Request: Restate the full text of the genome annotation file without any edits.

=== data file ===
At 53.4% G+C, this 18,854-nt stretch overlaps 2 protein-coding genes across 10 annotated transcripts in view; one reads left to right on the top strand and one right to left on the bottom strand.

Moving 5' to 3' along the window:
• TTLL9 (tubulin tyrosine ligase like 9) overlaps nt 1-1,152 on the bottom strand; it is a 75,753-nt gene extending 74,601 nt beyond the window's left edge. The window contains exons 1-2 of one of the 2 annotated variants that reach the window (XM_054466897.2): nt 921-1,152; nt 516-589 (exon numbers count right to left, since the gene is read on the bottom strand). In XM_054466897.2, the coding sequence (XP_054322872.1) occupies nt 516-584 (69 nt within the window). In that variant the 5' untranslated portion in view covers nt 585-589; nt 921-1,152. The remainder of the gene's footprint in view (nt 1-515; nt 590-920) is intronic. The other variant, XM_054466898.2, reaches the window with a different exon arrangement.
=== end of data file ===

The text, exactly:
At 53.4% G+C, this 18,854-nt stretch overlaps 2 protein-coding genes across 10 annotated transcripts in view; one reads left to right on the top strand and one right to left on the bottom strand.

Moving 5' to 3' along the window:
• TTLL9 (tubulin tyrosine ligase like 9) overlaps nt 1-1,152 on the bottom strand; it is a 75,753-nt gene extending 74,601 nt beyond the window's left edge. The window contains exons 1-2 of one of the 2 annotated variants that reach the window (XM_054466897.2): nt 921-1,152; nt 516-589 (exon numbers count right to left, since the gene is read on the bottom strand). In XM_054466897.2, the coding sequence (XP_054322872.1) occupies nt 516-584 (69 nt within the window). In that variant the 5' untranslated portion in view covers nt 585-589; nt 921-1,152. The remainder of the gene's footprint in view (nt 1-515; nt 590-920) is intronic. The other variant, XM_054466898.2, reaches the window with a different exon arrangement.